In the face of famine in 57 BC Pompey had been made a special commissioner to control the supply of grain; this included the control of all ports and trading centres for five years. There was earlier bad blood between them; Pompey had put down an earlier insurrection by Marcus Aurelius Lepidus in which Brutus's father had been involved; Pompey had had him executed. It was the opposition of Cato the Younger
Cato the Younger
Marcus Porcius Cato Uticensis , commonly known as Cato the Younger to distinguish him from his great-grandfather , was a politician and statesman in the late Roman Republic, and a follower of the Stoic philosophy...

, Brutus's half brother on his adopted family's side, to Pompey's requests for land for his veterans of the war against Mithradates that gave Pompey the incentive to be part of the triumvirate. M. Brutus was clearly making a pointed, uncompromising statement of opposition to Pompey and the triumvirate while praising his ancestors.
In 44 BC, Julius Caesar
Julius Caesar
Gaius Julius Caesar was a Roman general and statesman and a distinguished writer of Latin prose. He played a critical role in the gradual transformation of the Roman Republic into the Roman Empire....

 was preparing for war with Parthia
Parthia is a region of north-eastern Iran, best known for having been the political and cultural base of the Arsacid dynasty, rulers of the Parthian Empire....

 to avenge the defeat inflicted by the Parthians on Crassus at the Battle of Carrhae
Battle of Carrhae
The Battle of Carrhae, fought in 53 BC near the town of Carrhae, was a major battle between the Parthian Empire and the Roman Republic. The Parthian Spahbod Surena decisively defeated a Roman invasion force led by Marcus Licinius Crassus...

. To this end, an enormous variety of denarii and aureii were being minted in large numbers. The coin on the right is from January–February 44 BC. The Venus holding Victory and a sceptre on the reverse was a reference to the claim of the gens Julia
The gens Julia was one of the most ancient patrician families at Ancient Rome. Members of the gens attained the highest dignities of the state in the earliest times of the Republic. The first of the family to obtain the consulship was Gaius Julius Iulus in 489 BC...

 to descend from Aeneas
Aeneas , in Greco-Roman mythology, was a Trojan hero, the son of the prince Anchises and the goddess Aphrodite. His father was the second cousin of King Priam of Troy, making Aeneas Priam's second cousin, once removed. The journey of Aeneas from Troy , which led to the founding a hamlet south of...

 and thus Anchises
In Greek mythology, Anchises was the son of Capys and Themiste . His major claim to fame in Greek mythology is that he was a mortal lover of the goddess Aphrodite . One version is that Aphrodite pretended to be a Phrygian princess and seduced him for nearly two weeks of lovemaking...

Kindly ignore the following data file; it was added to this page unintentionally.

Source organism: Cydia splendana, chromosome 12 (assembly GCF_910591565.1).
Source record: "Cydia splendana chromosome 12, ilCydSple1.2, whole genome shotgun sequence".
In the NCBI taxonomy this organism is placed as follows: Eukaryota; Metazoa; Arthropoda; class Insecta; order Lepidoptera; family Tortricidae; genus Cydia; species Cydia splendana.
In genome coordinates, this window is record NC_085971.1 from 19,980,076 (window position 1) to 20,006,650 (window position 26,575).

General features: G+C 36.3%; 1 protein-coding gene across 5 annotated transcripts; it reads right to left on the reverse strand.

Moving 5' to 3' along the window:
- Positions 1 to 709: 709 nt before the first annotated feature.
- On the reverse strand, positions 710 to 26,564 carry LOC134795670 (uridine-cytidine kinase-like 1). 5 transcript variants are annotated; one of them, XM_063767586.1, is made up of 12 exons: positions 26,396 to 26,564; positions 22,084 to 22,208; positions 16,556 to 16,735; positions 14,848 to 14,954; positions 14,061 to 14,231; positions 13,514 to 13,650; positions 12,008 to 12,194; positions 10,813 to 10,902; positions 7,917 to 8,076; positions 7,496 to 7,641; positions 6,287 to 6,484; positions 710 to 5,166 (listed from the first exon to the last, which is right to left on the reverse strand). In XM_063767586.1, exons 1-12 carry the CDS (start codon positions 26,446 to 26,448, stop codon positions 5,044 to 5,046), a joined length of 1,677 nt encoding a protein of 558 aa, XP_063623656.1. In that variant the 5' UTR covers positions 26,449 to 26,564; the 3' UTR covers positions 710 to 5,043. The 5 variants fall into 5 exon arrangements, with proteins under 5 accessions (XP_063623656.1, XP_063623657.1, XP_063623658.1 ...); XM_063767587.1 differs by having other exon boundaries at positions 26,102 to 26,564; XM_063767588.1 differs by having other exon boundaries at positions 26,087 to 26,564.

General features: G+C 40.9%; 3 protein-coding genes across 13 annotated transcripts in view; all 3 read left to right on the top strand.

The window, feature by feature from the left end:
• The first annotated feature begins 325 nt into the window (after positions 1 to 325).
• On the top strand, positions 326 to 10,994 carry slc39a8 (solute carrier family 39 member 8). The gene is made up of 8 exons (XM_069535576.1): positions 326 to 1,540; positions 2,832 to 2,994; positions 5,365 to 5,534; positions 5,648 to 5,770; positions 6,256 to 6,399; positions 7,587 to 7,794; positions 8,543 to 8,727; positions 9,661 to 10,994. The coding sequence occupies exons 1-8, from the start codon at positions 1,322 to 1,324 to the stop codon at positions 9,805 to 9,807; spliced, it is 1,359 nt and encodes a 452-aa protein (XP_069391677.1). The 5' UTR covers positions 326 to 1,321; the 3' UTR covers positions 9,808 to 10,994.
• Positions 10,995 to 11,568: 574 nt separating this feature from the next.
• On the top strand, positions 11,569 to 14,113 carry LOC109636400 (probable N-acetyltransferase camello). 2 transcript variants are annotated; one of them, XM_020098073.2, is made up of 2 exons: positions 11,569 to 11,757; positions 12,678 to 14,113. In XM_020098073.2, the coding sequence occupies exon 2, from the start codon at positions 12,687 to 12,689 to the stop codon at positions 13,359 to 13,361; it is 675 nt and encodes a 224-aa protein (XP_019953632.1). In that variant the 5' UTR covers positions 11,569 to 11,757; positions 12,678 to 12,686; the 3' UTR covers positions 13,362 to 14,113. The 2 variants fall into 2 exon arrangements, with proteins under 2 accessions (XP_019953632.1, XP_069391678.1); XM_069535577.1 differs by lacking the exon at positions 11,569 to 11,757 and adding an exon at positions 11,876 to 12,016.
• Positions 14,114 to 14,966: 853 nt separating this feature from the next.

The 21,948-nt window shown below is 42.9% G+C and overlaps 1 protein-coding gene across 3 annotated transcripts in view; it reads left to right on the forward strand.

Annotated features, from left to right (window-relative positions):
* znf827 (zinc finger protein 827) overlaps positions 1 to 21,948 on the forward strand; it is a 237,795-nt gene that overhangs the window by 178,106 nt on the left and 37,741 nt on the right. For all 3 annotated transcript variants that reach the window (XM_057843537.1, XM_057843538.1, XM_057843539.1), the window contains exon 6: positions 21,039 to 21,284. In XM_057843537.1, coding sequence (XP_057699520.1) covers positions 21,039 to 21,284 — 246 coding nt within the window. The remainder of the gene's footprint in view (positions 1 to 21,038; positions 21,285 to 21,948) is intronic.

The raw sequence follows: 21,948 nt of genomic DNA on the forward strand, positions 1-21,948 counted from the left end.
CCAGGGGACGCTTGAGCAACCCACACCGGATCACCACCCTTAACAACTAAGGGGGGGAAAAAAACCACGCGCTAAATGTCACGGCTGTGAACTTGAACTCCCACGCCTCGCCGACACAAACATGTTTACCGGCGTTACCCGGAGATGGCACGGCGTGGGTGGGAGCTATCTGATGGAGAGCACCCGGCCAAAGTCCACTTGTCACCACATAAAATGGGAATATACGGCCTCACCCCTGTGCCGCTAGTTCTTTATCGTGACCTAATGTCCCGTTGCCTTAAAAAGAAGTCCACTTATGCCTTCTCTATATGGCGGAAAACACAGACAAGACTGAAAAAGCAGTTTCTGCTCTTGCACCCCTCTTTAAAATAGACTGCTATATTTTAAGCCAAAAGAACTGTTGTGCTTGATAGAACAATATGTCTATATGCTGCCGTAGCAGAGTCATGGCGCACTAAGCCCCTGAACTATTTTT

and the goddess Venus
Venus (mythology)
Venus is a Roman goddess principally associated with love, beauty, sex,sexual seduction and fertility, who played a key role in many Roman religious festivals and myths...

. This was innocuous to Romans, but the obverse showing Caesar himself wearing the gold laurel wreath that the Senate had voted for him was an enormous departure from tradition and deeply offensive. While the coinage had been used to show ancestors, this is the first time that the head of a living Roman had been displayed on Roman coinage. It was widely perceived as part of a larger series of moves by Caesar to make himself king – and kings were anathema in Rome ever since the foundation of the republic. Other coins minted at the same time bore the text "DICT QVART", indicating that Caesar had been dictator for four years running. A later version (Crawford 480/10, February–March 1944) showed "DICT PERPET"; Caesar had been made dictator for life. He was assassinated, by Brutus among others, on the Ides of March
Ides of March
The Ides of March is the name of the 15th day of March in the Roman calendar, probably referring to the day of the full moon. The word Ides comes from the Latin word "Idus" and means "half division" especially in relation to a month. It is a word that was used widely in the Roman calendar...

, 44 BC
The assassination could not revive the republic. Two years later, just prior to the Battle of Philippi, Brutus produced a coin (Crawford 508/3, modern forgery shown to the left) celebrating the freeing of the republic from Caesar's tyranny. The reverse showed two daggers flanking a pileus (a cap used in the ceremony freeing slaves) and the legend "EID MAR". On the obverse, Brutus, the "noblest Roman", had placed his own head. The republic survived, by convention more than reality, until Octavian, Caesar's nephew and heir was declared Augustus